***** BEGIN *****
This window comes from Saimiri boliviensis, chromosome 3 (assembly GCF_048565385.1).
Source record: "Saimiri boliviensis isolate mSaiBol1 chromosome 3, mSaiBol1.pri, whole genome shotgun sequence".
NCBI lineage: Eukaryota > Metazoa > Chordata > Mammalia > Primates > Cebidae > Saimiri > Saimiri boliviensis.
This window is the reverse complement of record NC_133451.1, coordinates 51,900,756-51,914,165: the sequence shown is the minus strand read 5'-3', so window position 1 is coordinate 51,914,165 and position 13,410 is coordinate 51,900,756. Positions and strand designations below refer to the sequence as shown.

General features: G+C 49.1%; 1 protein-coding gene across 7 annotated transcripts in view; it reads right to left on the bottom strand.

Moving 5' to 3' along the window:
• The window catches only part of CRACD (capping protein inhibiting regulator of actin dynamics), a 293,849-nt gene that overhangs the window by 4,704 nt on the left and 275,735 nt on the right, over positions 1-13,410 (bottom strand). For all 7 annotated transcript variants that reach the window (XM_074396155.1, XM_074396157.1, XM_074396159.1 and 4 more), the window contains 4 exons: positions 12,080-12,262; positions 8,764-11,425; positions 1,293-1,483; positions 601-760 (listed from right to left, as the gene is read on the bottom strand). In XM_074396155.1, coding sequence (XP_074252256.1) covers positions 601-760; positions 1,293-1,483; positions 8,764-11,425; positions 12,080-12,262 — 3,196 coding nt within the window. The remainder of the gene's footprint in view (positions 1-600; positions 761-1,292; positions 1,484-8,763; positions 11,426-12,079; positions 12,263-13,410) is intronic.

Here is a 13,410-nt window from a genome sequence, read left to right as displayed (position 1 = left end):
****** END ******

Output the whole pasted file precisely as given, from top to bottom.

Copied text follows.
This window comes from Saimiri boliviensis, chromosome 3 (assembly GCF_048565385.1).
Source record: "Saimiri boliviensis isolate mSaiBol1 chromosome 3, mSaiBol1.pri, whole genome shotgun sequence".
NCBI lineage: Eukaryota > Metazoa > Chordata > Mammalia > Primates > Cebidae > Saimiri > Saimiri boliviensis.
This window is the reverse complement of record NC_133451.1, coordinates 51,900,756-51,914,165: the sequence shown is the minus strand read 5'-3', so window position 1 is coordinate 51,914,165 and position 13,410 is coordinate 51,900,756. Positions and strand designations below refer to the sequence as shown.

General features: G+C 49.1%; 1 protein-coding gene across 7 annotated transcripts in view; it reads right to left on the bottom strand.

Moving 5' to 3' along the window:
• The window catches only part of CRACD (capping protein inhibiting regulator of actin dynamics), a 293,849-nt gene that overhangs the window by 4,704 nt on the left and 275,735 nt on the right, over positions 1-13,410 (bottom strand). For all 7 annotated transcript variants that reach the window (XM_074396155.1, XM_074396157.1, XM_074396159.1 and 4 more), the window contains 4 exons: positions 12,080-12,262; positions 8,764-11,425; positions 1,293-1,483; positions 601-760 (listed from right to left, as the gene is read on the bottom strand). In XM_074396155.1, coding sequence (XP_074252256.1) covers positions 601-760; positions 1,293-1,483; positions 8,764-11,425; positions 12,080-12,262 — 3,196 coding nt within the window. The remainder of the gene's footprint in view (positions 1-600; positions 761-1,292; positions 1,484-8,763; positions 11,426-12,079; positions 12,263-13,410) is intronic.

Here is a 13,410-nt window from a genome sequence, read left to right as displayed (position 1 = left end):